They say that necessity is the mother of invention. The adage rings true with the founders of The Great American Seed Up (GASU).
GASU originated as an annual live event in Phoenix, Arizona where customers could scoop up bulk seed from buckets and participate in educational presentations all day. When the Covid-19 crisis rendered their current business model unworkable, they put their heads together to come up with a solution and took the program online to GreatAmericanSeedUp.org. Thus, Seed Up in a Box (SIB), a project of the Great American Seed Up, was born. The innovation has been an unexpected boon for the company and for its customers.
According to the founders, the Great American Seed Up has always been one big, grand experiment. Imagine walking into a room bustling with gardeners and filled with more than 100 varieties of seeds ready to be literally scooped up and taken home for planting or saving. This is exactly what the Great American Seed-Up is all about. “The idea is to give valley residents an opportunity to learn about seed saving, and then to harvest as many ounces or pounds of seed as they want to begin their seed saving adventure,” says Greg Peterson, Urban Farm Founder and local seed saver.
The Seed Up, not replicated or found anywhere else, was a novel way to get quality seed into the hands of farmers and gardeners, minus the packaging and distribution costs that drive up the price of seeds for the consumer. “These seeds were the best varieties we could find in bulk to help people save seeds,” says Seed-Up co-organizer Bill McDorman.
On May 16, 2015, GASU opened its doors for the first live Seed Up. Interest was so strong that the organizers needed to manage the number of tickets sold to make certain there was enough seed in stock to go around. The Great American Seed Up sold out.
The event was lively and attendees were undeterred by long waits to scoop seeds. Educational presentations filled up to standing room only. Customers were patient and supportive as staff and volunteers scrambled to keep buckets filled and to tally up purchases. Despite the usual glitches of an inaugural event, energy was high, seeds were scooped and growers rubbed shoulders.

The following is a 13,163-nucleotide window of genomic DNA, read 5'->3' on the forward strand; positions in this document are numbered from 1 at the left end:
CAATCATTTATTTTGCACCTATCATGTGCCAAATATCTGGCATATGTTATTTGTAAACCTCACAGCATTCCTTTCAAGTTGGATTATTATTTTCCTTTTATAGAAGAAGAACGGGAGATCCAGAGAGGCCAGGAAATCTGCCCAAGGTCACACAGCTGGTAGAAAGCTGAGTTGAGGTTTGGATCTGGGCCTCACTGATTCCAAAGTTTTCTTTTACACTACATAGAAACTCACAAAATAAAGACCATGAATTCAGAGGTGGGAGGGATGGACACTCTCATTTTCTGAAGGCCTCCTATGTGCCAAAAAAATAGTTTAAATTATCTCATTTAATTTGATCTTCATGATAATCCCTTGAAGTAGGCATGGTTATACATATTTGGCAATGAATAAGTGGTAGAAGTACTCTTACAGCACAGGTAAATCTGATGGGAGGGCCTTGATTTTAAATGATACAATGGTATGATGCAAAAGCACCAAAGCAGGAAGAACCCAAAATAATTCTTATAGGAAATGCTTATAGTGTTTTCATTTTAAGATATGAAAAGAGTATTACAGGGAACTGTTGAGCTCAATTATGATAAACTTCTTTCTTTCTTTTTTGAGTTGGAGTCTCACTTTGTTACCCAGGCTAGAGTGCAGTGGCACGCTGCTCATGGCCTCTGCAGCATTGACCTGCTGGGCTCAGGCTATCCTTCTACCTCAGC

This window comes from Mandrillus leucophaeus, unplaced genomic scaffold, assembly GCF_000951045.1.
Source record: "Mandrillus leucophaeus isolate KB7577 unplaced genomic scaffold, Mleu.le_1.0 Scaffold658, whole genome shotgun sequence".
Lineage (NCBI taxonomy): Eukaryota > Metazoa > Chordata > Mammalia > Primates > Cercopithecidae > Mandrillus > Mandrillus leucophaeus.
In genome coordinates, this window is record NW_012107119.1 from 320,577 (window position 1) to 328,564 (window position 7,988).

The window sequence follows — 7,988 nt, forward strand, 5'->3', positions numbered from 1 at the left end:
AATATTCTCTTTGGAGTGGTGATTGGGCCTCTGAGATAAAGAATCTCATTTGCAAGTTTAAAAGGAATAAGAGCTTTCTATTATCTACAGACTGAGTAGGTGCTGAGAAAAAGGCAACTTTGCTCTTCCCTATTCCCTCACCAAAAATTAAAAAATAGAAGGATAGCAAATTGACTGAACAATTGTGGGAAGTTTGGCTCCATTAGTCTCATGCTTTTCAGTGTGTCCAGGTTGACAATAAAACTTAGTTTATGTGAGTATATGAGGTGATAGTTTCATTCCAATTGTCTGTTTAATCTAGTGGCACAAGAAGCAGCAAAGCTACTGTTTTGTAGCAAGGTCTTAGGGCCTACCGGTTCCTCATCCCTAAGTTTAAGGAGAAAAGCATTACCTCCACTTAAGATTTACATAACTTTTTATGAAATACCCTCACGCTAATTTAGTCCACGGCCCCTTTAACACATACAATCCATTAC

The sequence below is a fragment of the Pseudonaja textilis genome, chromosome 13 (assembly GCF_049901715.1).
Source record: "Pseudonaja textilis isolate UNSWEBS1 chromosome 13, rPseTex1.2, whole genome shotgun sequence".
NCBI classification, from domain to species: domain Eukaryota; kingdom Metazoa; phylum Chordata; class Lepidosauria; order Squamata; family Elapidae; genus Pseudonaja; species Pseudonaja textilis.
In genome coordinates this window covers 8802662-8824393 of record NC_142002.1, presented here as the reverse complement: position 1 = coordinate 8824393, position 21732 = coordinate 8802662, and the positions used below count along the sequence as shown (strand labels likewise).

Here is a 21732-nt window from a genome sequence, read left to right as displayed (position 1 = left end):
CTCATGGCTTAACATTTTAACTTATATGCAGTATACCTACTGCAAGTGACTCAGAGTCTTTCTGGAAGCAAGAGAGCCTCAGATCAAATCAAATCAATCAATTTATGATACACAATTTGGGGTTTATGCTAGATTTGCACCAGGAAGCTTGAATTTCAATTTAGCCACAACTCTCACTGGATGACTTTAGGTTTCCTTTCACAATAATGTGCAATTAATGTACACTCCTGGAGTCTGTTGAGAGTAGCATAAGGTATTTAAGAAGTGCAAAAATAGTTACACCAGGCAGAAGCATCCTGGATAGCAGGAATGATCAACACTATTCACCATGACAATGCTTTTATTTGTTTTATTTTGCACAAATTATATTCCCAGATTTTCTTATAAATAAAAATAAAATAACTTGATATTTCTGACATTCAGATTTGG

Due to high demand, a second Seed Up was held in the fall of 2015, and then annually through 2019. Numbers of attendees increased at each event, and so did the need to adapt procedures to improve the flow and efficiency. Janis Norton, creator of Two Peace in a Pod orchard and garden, was instrumental in creating and streamlining systems for seed distribution and education.
With the onset of the pandemic in 2020, resulting in shortages of basic commodities, seed companies saw a sharp and sudden increase in demand. Gardeners, especially those who were new to growing food, were dismayed to discover that the seeds they needed were in short supply. Unexpectedly high demand pushed fulfillment operations past capacity. As a result, sales had to be suspended by most suppliers as they strove to catch up.
Despite these challenges, the mission of the Great American Seed Up remained the same – to get seeds into the hands of gardeners.
The company had access to plenty of seed to meet the needs of its customers. But hosting a large festival was not feasible for the foreseeable future. “I was very disappointed that we couldn’t host a live event,” says Kari Spencer, co-organizer and author of City Farming. “The energy and camaraderie when you get a bunch of seed people together doubles the thrill of getting our hands in buckets of seeds. We had seeds, but couldn’t distribute them.”
The solution: Seed Up in a Box (SIB).
GASU moved all sales online, making seeds available in SIB bundles that contained enough bulk seed to form 10 oversized portions of multiple varieties. This was new and uncharted territory from an operational standpoint. Why package enough seed for 10 people? The reasons are three-fold:
First, packaging in bulk keeps costs down for customers. Prior to the Covid crisis, seeds were distributed in-person at a discount from other retailers. Now SIB cuts the prices even more — as much as 50% less than the in-person cost.